In an ideal world, value and price would be closely aligned. This alignment doesn’t occur, however, when the value of a service or good isn’t understood. One only has to look at the huge disparity between the salaries of teachers compared with entertainers and sports figures to appreciate this incongruity; or between compensation in the financial-services industry and medicine. For too long, this has especially been the case for psychiatric services. Mental illness is a health care disparity, and mental health care has been stigmatized and undervalued, as have been the physicians who provide it. The result has been inappropriately low reimbursement rates for psychiatric treatment and a corresponding lack of access to mental health care for too many patients.
But now, thanks to the hard work and effective efforts of the volunteer members of APA’s Committee on RBRVS, Codes, and Reimbursement and APA staff, we have strong evidence this situation is changing. Last November, APA won a significant victory on behalf of psychiatrists from the Centers for Medicare and Medicaid Services (CMS), the institution responsible for setting reimbursement values for Medicare coverage.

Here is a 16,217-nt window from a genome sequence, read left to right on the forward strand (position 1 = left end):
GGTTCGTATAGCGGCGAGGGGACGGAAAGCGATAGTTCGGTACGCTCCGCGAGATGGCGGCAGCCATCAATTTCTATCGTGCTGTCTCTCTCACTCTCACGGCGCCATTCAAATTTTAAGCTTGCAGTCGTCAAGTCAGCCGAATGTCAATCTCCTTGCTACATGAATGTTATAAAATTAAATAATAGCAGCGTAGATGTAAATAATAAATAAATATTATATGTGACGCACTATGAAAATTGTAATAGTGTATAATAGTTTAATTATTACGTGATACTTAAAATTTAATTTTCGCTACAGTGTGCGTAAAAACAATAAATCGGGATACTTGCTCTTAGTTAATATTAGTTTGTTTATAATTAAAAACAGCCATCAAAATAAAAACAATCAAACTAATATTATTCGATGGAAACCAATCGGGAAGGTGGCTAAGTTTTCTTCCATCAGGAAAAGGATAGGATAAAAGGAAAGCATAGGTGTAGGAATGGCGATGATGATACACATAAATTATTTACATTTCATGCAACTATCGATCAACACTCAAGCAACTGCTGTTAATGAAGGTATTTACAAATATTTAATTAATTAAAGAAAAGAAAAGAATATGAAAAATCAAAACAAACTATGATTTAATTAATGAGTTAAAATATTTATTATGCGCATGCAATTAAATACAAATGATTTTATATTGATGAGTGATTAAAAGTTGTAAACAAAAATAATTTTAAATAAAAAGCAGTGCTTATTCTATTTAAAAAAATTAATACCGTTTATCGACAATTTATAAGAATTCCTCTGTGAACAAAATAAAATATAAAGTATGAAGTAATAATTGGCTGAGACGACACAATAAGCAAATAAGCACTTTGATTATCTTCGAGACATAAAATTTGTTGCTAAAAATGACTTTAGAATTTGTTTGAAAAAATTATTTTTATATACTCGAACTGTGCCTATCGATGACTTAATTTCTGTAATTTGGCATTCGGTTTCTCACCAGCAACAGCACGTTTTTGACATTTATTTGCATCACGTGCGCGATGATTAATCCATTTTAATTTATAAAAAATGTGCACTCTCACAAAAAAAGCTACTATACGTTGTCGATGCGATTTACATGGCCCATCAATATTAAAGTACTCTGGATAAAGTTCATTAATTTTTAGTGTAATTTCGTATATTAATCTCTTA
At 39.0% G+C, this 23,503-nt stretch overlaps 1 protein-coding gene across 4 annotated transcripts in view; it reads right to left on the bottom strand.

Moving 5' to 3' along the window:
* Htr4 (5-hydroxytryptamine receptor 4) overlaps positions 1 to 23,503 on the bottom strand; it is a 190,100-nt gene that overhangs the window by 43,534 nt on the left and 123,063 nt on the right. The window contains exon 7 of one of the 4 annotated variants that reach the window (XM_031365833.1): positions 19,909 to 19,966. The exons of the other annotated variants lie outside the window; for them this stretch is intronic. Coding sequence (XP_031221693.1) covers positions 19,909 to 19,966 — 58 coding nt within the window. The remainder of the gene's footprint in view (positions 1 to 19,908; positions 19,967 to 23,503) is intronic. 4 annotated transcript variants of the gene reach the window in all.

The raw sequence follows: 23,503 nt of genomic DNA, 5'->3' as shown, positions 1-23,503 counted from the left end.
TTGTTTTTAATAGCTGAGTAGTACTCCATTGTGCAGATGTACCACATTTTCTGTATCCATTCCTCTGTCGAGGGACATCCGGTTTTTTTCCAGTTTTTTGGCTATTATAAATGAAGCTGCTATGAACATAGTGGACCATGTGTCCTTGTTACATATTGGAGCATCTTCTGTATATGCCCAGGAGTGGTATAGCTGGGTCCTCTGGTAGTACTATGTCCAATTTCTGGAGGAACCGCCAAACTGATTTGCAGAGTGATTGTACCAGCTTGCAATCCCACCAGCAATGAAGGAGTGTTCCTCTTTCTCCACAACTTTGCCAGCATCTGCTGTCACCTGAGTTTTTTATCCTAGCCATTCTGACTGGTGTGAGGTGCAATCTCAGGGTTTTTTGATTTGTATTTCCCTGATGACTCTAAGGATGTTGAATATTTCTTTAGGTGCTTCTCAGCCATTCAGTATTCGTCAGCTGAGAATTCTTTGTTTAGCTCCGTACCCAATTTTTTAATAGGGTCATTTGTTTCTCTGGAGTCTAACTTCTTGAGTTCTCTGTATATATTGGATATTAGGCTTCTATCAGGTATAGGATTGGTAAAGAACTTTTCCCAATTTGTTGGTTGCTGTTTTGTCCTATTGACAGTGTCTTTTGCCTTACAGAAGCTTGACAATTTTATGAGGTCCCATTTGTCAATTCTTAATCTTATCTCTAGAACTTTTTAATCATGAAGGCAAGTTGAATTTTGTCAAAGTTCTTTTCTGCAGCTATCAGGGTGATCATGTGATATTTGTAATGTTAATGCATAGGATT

This victory was possible because of the support psychiatry had from the AMA/Specialty Society’s Relative Value Update Committee (RUC). The RUC, an AMA-convened multispecialty committee of physicians and other professional health care providers that makes recommendations to CMS on the relative value of all medical services, voted to recommend an increase in the work values for all of the most commonly provided psychiatric services. This is the panel of physicians who make recommendations to CMS on the relative value of all medical services by CPT code, so the support of the RUC was a necessary first step. APA members are represented on the RUC by Dr. Ronald Burd, chair of the RBRVS, Codes, and Reimbursement Committee, and Dr. Allan Anderson, a member of the committee.
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